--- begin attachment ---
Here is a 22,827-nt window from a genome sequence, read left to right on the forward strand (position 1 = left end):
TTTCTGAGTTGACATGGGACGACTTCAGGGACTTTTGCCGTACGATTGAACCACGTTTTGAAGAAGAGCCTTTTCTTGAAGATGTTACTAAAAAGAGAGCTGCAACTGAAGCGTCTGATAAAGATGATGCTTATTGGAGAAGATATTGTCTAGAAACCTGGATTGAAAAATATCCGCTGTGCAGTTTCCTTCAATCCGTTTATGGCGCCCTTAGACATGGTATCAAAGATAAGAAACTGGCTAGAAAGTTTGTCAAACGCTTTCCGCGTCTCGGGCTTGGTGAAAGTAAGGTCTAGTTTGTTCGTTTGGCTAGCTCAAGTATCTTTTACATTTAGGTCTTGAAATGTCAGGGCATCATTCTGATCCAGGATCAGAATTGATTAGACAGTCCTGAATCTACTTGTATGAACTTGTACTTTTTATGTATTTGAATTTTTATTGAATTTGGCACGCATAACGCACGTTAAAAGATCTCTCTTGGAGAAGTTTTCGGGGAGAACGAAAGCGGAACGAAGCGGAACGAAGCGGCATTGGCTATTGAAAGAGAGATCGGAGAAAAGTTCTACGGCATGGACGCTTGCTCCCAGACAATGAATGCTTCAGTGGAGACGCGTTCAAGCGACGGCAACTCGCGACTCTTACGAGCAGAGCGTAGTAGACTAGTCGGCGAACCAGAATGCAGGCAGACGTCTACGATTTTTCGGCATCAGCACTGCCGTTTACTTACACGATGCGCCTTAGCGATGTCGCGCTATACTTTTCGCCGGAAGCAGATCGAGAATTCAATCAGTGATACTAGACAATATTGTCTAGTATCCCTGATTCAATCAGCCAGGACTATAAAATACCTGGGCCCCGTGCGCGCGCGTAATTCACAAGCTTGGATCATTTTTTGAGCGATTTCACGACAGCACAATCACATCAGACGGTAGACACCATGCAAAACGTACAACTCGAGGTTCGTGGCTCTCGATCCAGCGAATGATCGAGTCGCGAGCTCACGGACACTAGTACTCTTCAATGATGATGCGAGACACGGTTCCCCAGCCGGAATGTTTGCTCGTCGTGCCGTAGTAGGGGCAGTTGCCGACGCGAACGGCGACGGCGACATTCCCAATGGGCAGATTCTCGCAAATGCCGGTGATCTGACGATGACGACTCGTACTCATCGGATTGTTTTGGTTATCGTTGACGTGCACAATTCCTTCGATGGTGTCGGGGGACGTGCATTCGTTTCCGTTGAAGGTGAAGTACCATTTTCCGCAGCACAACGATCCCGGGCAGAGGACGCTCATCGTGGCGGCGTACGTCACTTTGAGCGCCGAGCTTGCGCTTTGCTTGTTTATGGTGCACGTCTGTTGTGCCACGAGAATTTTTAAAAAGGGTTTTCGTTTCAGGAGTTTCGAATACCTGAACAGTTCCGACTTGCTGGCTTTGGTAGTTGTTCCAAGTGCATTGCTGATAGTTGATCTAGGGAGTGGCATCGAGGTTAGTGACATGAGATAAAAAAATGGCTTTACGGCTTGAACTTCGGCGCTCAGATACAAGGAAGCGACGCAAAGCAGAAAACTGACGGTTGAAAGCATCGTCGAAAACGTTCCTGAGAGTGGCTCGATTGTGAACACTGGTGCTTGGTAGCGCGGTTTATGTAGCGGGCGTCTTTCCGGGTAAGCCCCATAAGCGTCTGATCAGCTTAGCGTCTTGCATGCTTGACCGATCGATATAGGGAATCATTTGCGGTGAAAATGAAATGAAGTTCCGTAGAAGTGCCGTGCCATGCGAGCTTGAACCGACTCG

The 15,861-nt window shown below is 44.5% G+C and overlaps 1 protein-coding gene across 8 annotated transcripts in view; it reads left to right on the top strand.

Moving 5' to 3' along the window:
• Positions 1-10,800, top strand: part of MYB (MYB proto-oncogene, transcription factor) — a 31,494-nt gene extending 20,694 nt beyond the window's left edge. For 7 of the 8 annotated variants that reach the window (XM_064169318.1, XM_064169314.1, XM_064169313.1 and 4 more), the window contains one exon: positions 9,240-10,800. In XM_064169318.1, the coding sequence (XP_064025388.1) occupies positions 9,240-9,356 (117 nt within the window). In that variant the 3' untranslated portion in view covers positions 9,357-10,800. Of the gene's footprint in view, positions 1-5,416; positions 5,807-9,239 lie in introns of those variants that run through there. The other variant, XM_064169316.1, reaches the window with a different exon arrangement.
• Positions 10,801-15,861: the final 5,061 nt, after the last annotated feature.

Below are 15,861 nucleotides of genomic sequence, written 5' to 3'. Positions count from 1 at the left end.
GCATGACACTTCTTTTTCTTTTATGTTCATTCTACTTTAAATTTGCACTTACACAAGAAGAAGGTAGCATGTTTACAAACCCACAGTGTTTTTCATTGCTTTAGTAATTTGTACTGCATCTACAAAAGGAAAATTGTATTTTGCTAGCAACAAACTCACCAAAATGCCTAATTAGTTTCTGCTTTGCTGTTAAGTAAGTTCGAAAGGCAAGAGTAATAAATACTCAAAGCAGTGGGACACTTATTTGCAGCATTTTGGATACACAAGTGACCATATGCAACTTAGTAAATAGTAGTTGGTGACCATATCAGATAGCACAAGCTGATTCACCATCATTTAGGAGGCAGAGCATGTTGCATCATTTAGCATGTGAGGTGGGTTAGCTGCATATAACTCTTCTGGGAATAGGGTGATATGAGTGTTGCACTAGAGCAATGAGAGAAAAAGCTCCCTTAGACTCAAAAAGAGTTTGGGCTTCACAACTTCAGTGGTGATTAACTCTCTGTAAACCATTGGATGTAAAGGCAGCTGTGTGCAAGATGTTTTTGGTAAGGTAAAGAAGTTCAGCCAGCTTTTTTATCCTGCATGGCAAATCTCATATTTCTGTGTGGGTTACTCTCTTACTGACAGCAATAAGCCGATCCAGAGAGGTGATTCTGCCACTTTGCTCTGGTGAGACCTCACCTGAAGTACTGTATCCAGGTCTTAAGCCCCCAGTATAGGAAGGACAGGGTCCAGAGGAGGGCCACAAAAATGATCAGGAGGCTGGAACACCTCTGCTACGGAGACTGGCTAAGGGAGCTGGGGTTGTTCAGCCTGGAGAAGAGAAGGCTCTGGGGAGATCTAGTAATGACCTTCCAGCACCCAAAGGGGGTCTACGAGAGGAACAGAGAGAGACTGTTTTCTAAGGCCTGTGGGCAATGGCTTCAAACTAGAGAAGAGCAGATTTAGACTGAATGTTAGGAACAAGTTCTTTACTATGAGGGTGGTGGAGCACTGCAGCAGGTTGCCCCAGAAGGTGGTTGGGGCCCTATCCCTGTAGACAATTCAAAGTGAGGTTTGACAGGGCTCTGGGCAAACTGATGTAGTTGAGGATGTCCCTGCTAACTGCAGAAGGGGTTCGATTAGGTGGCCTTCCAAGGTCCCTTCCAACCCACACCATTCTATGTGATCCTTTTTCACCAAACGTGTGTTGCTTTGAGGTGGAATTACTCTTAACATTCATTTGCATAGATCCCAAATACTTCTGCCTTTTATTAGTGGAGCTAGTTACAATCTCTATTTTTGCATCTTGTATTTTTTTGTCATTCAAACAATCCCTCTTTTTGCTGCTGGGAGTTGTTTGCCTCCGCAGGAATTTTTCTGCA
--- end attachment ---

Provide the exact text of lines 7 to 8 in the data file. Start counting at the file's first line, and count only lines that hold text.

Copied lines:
Below are 15,861 nucleotides of genomic sequence, written 5' to 3'. Positions count from 1 at the left end.
GCATGACACTTCTTTTTCTTTTATGTTCATTCTACTTTAAATTTGCACTTACACAAGAAGAAGGTAGCATGTTTACAAACCCACAGTGTTTTTCATTGCTTTAGTAATTTGTACTGCATCTACAAAAGGAAAATTGTATTTTGCTAGCAACAAACTCACCAAAATGCCTAATTAGTTTCTGCTTTGCTGTTAAGTAAGTTCGAAAGGCAAGAGTAATAAATACTCAAAGCAGTGGGACACTTATTTGCAGCATTTTGGATACACAAGTGACCATATGCAACTTAGTAAATAGTAGTTGGTGACCATATCAGATAGCACAAGCTGATTCACCATCATTTAGGAGGCAGAGCATGTTGCATCATTTAGCATGTGAGGTGGGTTAGCTGCATATAACTCTTCTGGGAATAGGGTGATATGAGTGTTGCACTAGAGCAATGAGAGAAAAAGCTCCCTTAGACTCAAAAAGAGTTTGGGCTTCACAACTTCAGTGGTGATTAACTCTCTGTAAACCATTGGATGTAAAGGCAGCTGTGTGCAAGATGTTTTTGGTAAGGTAAAGAAGTTCAGCCAGCTTTTTTATCCTGCATGGCAAATCTCATATTTCTGTGTGGGTTACTCTCTTACTGACAGCAATAAGCCGATCCAGAGAGGTGATTCTGCCACTTTGCTCTGGTGAGACCTCACCTGAAGTACTGTATCCAGGTCTTAAGCCCCCAGTATAGGAAGGACAGGGTCCAGAGGAGGGCCACAAAAATGATCAGGAGGCTGGAACACCTCTGCTACGGAGACTGGCTAAGGGAGCTGGGGTTGTTCAGCCTGGAGAAGAGAAGGCTCTGGGGAGATCTAGTAATGACCTTCCAGCACCCAAAGGGGGTCTACGAGAGGAACAGAGAGAGACTGTTTTCTAAGGCCTGTGGGCAATGGCTTCAAACTAGAGAAGAGCAGATTTAGACTGAATGTTAGGAACAAGTTCTTTACTATGAGGGTGGTGGAGCACTGCAGCAGGTTGCCCCAGAAGGTGGTTGGGGCCCTATCCCTGTAGACAATTCAAAGTGAGGTTTGACAGGGCTCTGGGCAAACTGATGTAGTTGAGGATGTCCCTGCTAACTGCAGAAGGGGTTCGATTAGGTGGCCTTCCAAGGTCCCTTCCAACCCACACCATTCTATGTGATCCTTTTTCACCAAACGTGTGTTGCTTTGAGGTGGAATTACTCTTAACATTCATTTGCATAGATCCCAAATACTTCTGCCTTTTATTAGTGGAGCTAGTTACAATCTCTATTTTTGCATCTTGTATTTTTTTGTCATTCAAACAATCCCTCTTTTTGCTGCTGGGAGTTGTTTGCCTCCGCAGGAATTTTTCTGCA